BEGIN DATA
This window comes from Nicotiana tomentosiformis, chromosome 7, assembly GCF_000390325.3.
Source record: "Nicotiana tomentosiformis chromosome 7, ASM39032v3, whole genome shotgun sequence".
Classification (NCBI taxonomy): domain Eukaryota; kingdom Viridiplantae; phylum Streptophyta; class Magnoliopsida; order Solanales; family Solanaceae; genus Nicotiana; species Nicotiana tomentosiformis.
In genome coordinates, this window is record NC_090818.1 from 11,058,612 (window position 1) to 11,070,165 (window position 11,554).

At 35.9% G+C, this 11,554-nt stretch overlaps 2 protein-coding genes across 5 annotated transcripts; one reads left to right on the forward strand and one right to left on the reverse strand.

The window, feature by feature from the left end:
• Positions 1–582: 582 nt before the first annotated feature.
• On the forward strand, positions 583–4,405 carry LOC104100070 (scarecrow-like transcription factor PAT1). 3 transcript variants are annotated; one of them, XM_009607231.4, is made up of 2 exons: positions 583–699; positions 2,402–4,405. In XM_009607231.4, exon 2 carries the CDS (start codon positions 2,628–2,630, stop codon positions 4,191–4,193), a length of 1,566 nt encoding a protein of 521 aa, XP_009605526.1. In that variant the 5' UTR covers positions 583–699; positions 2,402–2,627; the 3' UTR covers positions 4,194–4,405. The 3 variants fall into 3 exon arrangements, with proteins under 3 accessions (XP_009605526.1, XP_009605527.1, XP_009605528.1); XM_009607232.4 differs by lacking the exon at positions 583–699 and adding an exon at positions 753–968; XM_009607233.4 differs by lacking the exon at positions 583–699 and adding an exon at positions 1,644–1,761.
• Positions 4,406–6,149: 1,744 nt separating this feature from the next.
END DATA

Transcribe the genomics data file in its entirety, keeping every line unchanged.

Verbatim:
This window comes from Nicotiana tomentosiformis, chromosome 7, assembly GCF_000390325.3.
Source record: "Nicotiana tomentosiformis chromosome 7, ASM39032v3, whole genome shotgun sequence".
Classification (NCBI taxonomy): domain Eukaryota; kingdom Viridiplantae; phylum Streptophyta; class Magnoliopsida; order Solanales; family Solanaceae; genus Nicotiana; species Nicotiana tomentosiformis.
In genome coordinates, this window is record NC_090818.1 from 11,058,612 (window position 1) to 11,070,165 (window position 11,554).

At 35.9% G+C, this 11,554-nt stretch overlaps 2 protein-coding genes across 5 annotated transcripts; one reads left to right on the forward strand and one right to left on the reverse strand.

The window, feature by feature from the left end:
• Positions 1–582: 582 nt before the first annotated feature.
• On the forward strand, positions 583–4,405 carry LOC104100070 (scarecrow-like transcription factor PAT1). 3 transcript variants are annotated; one of them, XM_009607231.4, is made up of 2 exons: positions 583–699; positions 2,402–4,405. In XM_009607231.4, exon 2 carries the CDS (start codon positions 2,628–2,630, stop codon positions 4,191–4,193), a length of 1,566 nt encoding a protein of 521 aa, XP_009605526.1. In that variant the 5' UTR covers positions 583–699; positions 2,402–2,627; the 3' UTR covers positions 4,194–4,405. The 3 variants fall into 3 exon arrangements, with proteins under 3 accessions (XP_009605526.1, XP_009605527.1, XP_009605528.1); XM_009607232.4 differs by lacking the exon at positions 583–699 and adding an exon at positions 753–968; XM_009607233.4 differs by lacking the exon at positions 583–699 and adding an exon at positions 1,644–1,761.
• Positions 4,406–6,149: 1,744 nt separating this feature from the next.